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Alexander Kelu


Alexander Kelu, "Antonis"; "Axel"; "Graham"; "Self-portrait 3"; "Self-portrait 2"; "Self-portrait 1".

Q: How do you deal with the concept of time and space within your methodology as a visual creative artist - and do you deal differently with time and space within the identity of the images you create?

A: I think every artist intuitively (or quite purposely) creates their own time and space. In the last few years, I’ve been focusing on the nature+human relationship, taking a lot of inspiration from mythology. Pre-agricultural beliefs particularly fascinate me. I often imagine how it would be to live in a world where humans aren’t trying to control nature, to mold it to their comforts and needs. That spills over into my imagery. I carefully avoid any direct references to, or traces of, human activity. I seek out relatively wild spots for my shoots, so that it’s just the human and the elements. At the same time, my visual language will change when I work on another idea, so nothing is set in stone.

Q: What would be the ideal scenario to create a truly embodied portrait?

A: For quite some time now, I’ve had this idea to create a series of (self-)portraits to reflect on the concept of landscape (and the related notion of nature) in corporeal terms. To go beyond the usual - scenic - approach, incorporating the body and the references to the five senses into the imagery, exposing it to the elements, subjecting it to the physicality (and the inherently multi-sensory nature) of landscape.

A scratch left on the flesh by a thorny branch of a blackberry bush; a rash as a reaction to contact with stinging nettle; being soaked in the rain; entering cold water in the winter; inhaling the freshness of the snow; standing in the mud with one’s bare feet; shielding one’s eyes from the scorching summer sun or seeking out a winter sunbeam to touch one’s face… The project would encompass all the four seasons and absorb the character of each of them. One day when I live closer to nature and can be more spontaneous, I will bring this idea to life, perhaps in a video format.

Q: When is a portrait image interesting for you?

A: I’ve spent some time thinking about it, but a definitive answer eludes me. I have some aesthetic preferences, so I know what I’m likely to respond to - natural light, lack of pretense or gimmicks, environmental portraiture. But there’s no recipe for the ultimate interesting portrait. I guess the most important quality of a good portrait is if it stirs an emotion in me, triggers a memory, or evokes a physical response. It’s hard to put my finger on it. I also realize that I am more often moved by the painted portrait rather than the photographic one.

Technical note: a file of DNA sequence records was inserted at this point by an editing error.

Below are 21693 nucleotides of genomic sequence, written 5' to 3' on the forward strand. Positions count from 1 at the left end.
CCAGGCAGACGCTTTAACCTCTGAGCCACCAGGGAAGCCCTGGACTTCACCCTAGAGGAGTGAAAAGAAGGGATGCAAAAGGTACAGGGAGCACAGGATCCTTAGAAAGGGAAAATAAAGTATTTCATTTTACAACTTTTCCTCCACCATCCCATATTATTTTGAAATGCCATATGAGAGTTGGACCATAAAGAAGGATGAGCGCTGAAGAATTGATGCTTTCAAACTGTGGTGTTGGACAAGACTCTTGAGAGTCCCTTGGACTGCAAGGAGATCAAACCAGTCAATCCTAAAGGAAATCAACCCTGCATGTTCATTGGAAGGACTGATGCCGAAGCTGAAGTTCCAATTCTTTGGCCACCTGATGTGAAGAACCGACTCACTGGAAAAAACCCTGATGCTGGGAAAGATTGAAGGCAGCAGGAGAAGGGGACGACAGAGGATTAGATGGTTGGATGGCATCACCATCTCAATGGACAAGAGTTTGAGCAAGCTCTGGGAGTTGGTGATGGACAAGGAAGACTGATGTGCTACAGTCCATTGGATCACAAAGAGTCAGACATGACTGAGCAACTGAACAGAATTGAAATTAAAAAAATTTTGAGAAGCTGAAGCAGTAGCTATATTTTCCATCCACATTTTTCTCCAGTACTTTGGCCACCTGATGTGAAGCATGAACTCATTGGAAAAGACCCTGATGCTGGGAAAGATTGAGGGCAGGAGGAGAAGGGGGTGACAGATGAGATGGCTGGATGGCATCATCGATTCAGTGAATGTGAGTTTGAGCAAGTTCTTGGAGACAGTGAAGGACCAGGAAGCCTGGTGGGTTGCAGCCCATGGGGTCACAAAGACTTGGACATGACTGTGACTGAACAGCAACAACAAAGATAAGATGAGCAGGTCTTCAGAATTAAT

Q: Does being unclothed in a portrait mean sexualisation?

A: It can mean it. Or not. It’s beside the point. I don’t think we should be talking about it as a dichotomy. It’s more of a scale. It’s all intertwined, and it’s beautiful! Even here in the Nordics, nudity is quickly becoming such a taboo. Especially male nudity. We are heading into some very dark times with traditionalists of all shades (and the social media that empower them) imposing an increasingly heavier imprint on our lives globally. It’s frightening, but it also makes me want to be even more rebellious and unapologetic about nudity. I also disagree with trying to justify nudity by distancing it from sex. It’s as if we’re conforming to the conservative worldview and agreeing that as long as a naked body is stripped of any sexual expression, it is pure and innocent, and therefore acceptable. And what remains is the dirty and the anomalous, something to be ashamed of. It’s just wrong.

Q: Is the medium you use important in portraying your identity as an artist?

A: It is, yes, but not in the sense that it defines me. I think it important not to get fixated on the medium. In photography especially, gear is often fetishized. The medium you choose should serve your mental process. Several years ago, I abandoned digital photography, bought a 1970’s camera and started shooting black-and-white film. It was a continuation of my broader effort to live a slower life. I also got very tired of the focus on tech specs and pixel-perfect quality that is so prevalent in the digital world. I’ve never been interested in perfection (in the bourgeois sense of the word). Artistry is about taking your time. You can’t cheat time.

I develop and scan my film at home, so there’s a lot of sweat and tears that go into every final image I put out there. I enjoy this process, even if it is frustrating sometimes (especially when my exposures are off!). At the same time, I don’t want to limit myself to just that. My current process fits my artistic goal at the moment, but that may change in the future. As long as it is in sync with what I want to say, I am open to any medium.


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